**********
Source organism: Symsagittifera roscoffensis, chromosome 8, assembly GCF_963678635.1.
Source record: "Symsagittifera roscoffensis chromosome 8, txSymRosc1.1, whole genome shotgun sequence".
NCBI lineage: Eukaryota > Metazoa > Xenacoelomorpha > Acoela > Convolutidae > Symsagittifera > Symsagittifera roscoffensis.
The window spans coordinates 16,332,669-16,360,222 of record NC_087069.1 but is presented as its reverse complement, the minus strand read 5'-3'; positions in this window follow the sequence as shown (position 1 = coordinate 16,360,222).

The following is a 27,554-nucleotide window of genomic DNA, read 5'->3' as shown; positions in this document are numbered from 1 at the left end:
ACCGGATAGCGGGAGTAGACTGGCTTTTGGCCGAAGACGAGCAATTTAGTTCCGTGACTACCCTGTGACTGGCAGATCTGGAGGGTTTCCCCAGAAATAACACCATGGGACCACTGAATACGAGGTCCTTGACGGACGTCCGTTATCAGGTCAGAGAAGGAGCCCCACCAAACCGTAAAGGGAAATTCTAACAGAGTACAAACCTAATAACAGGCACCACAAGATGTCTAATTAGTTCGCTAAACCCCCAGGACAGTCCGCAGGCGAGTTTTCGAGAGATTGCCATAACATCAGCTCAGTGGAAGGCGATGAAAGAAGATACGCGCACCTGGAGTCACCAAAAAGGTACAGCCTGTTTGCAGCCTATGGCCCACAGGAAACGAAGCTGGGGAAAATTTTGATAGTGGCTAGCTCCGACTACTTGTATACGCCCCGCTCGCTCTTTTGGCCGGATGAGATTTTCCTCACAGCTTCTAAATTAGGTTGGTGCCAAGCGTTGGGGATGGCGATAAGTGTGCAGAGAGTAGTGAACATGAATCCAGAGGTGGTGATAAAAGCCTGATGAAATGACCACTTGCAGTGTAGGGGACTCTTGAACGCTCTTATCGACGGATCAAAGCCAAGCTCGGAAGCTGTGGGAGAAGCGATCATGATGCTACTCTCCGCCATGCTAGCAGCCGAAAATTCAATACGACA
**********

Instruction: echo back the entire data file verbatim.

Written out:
Source organism: Symsagittifera roscoffensis, chromosome 8, assembly GCF_963678635.1.
Source record: "Symsagittifera roscoffensis chromosome 8, txSymRosc1.1, whole genome shotgun sequence".
NCBI lineage: Eukaryota > Metazoa > Xenacoelomorpha > Acoela > Convolutidae > Symsagittifera > Symsagittifera roscoffensis.
The window spans coordinates 16,332,669-16,360,222 of record NC_087069.1 but is presented as its reverse complement, the minus strand read 5'-3'; positions in this window follow the sequence as shown (position 1 = coordinate 16,360,222).

The following is a 27,554-nucleotide window of genomic DNA, read 5'->3' as shown; positions in this document are numbered from 1 at the left end:
ACCGGATAGCGGGAGTAGACTGGCTTTTGGCCGAAGACGAGCAATTTAGTTCCGTGACTACCCTGTGACTGGCAGATCTGGAGGGTTTCCCCAGAAATAACACCATGGGACCACTGAATACGAGGTCCTTGACGGACGTCCGTTATCAGGTCAGAGAAGGAGCCCCACCAAACCGTAAAGGGAAATTCTAACAGAGTACAAACCTAATAACAGGCACCACAAGATGTCTAATTAGTTCGCTAAACCCCCAGGACAGTCCGCAGGCGAGTTTTCGAGAGATTGCCATAACATCAGCTCAGTGGAAGGCGATGAAAGAAGATACGCGCACCTGGAGTCACCAAAAAGGTACAGCCTGTTTGCAGCCTATGGCCCACAGGAAACGAAGCTGGGGAAAATTTTGATAGTGGCTAGCTCCGACTACTTGTATACGCCCCGCTCGCTCTTTTGGCCGGATGAGATTTTCCTCACAGCTTCTAAATTAGGTTGGTGCCAAGCGTTGGGGATGGCGATAAGTGTGCAGAGAGTAGTGAACATGAATCCAGAGGTGGTGATAAAAGCCTGATGAAATGACCACTTGCAGTGTAGGGGACTCTTGAACGCTCTTATCGACGGATCAAAGCCAAGCTCGGAAGCTGTGGGAGAAGCGATCATGATGCTACTCTCCGCCATGCTAGCAGCCGAAAATTCAATACGACA